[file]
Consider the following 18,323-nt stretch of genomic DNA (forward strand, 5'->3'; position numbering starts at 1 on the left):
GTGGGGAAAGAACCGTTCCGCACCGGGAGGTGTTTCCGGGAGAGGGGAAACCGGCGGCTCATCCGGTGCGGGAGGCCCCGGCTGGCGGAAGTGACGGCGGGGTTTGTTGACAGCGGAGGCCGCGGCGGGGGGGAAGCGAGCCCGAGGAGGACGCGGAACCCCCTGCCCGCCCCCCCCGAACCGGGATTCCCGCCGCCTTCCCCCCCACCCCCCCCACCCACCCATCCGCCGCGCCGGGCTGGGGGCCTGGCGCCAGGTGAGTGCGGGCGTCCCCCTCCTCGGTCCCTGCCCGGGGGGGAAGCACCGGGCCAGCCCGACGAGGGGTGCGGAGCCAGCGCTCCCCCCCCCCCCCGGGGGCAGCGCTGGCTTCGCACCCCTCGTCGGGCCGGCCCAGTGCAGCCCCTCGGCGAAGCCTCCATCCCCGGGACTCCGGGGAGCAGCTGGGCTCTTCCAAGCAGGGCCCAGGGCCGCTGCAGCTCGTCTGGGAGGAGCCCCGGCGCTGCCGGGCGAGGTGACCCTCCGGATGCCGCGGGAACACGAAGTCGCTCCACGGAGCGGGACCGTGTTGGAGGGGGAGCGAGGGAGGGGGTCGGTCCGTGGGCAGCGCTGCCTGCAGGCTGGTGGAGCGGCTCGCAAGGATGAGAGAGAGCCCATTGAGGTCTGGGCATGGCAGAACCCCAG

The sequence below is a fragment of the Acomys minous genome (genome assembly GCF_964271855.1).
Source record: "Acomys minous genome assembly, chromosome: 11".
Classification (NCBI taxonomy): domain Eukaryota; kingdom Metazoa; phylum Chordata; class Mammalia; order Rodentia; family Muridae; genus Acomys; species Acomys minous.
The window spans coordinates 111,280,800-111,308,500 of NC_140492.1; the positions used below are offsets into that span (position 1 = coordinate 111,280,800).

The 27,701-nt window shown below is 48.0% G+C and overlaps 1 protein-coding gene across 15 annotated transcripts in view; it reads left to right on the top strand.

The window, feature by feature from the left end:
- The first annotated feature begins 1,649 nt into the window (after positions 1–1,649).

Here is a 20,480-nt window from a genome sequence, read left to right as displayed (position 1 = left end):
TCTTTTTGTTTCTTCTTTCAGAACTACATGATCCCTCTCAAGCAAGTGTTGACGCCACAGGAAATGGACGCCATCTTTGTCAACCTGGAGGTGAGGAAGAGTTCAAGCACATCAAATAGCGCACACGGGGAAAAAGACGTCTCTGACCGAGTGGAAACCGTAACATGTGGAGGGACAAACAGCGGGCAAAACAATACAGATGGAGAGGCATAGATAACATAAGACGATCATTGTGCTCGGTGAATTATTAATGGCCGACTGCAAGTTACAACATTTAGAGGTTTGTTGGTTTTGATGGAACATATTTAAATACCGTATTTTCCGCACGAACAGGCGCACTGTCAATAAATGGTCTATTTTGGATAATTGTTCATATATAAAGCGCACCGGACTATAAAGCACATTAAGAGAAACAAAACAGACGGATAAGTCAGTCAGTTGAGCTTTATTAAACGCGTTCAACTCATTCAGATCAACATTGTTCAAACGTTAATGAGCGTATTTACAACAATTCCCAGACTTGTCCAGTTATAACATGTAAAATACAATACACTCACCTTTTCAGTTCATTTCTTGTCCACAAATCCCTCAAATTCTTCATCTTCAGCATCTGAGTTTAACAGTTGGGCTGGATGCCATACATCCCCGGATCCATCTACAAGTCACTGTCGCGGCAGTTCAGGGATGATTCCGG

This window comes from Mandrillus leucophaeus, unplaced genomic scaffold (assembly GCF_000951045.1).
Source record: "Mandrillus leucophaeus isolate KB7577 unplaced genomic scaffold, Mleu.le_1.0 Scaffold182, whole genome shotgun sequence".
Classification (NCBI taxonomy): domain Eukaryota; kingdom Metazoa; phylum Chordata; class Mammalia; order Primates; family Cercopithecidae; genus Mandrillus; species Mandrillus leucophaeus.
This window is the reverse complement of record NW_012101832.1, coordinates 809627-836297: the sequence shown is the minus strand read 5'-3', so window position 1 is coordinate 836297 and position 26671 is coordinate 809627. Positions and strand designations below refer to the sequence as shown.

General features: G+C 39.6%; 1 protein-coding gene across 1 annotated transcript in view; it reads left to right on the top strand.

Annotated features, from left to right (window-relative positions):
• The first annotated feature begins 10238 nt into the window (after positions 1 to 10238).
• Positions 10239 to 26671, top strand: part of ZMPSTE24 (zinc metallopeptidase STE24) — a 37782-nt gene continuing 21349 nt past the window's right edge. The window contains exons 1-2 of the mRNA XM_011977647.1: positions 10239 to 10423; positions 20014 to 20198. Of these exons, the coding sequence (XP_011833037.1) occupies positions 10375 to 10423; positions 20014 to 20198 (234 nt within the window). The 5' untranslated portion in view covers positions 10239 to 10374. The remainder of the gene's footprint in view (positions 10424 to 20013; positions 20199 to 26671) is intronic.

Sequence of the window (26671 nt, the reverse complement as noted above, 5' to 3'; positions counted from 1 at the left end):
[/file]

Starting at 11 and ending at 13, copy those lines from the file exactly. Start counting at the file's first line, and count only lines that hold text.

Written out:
TCTTTTTGTTTCTTCTTTCAGAACTACATGATCCCTCTCAAGCAAGTGTTGACGCCACAGGAAATGGACGCCATCTTTGTCAACCTGGAGGTGAGGAAGAGTTCAAGCACATCAAATAGCGCACACGGGGAAAAAGACGTCTCTGACCGAGTGGAAACCGTAACATGTGGAGGGACAAACAGCGGGCAAAACAATACAGATGGAGAGGCATAGATAACATAAGACGATCATTGTGCTCGGTGAATTATTAATGGCCGACTGCAAGTTACAACATTTAGAGGTTTGTTGGTTTTGATGGAACATATTTAAATACCGTATTTTCCGCACGAACAGGCGCACTGTCAATAAATGGTCTATTTTGGATAATTGTTCATATATAAAGCGCACCGGACTATAAAGCACATTAAGAGAAACAAAACAGACGGATAAGTCAGTCAGTTGAGCTTTATTAAACGCGTTCAACTCATTCAGATCAACATTGTTCAAACGTTAATGAGCGTATTTACAACAATTCCCAGACTTGTCCAGTTATAACATGTAAAATACAATACACTCACCTTTTCAGTTCATTTCTTGTCCACAAATCCCTCAAATTCTTCATCTTCAGCATCTGAGTTTAACAGTTGGGCTGGATGCCATACATCCCCGGATCCATCTACAAGTCACTGTCGCGGCAGTTCAGGGATGATTCCGG

This window comes from Mandrillus leucophaeus, unplaced genomic scaffold (assembly GCF_000951045.1).
Source record: "Mandrillus leucophaeus isolate KB7577 unplaced genomic scaffold, Mleu.le_1.0 Scaffold182, whole genome shotgun sequence".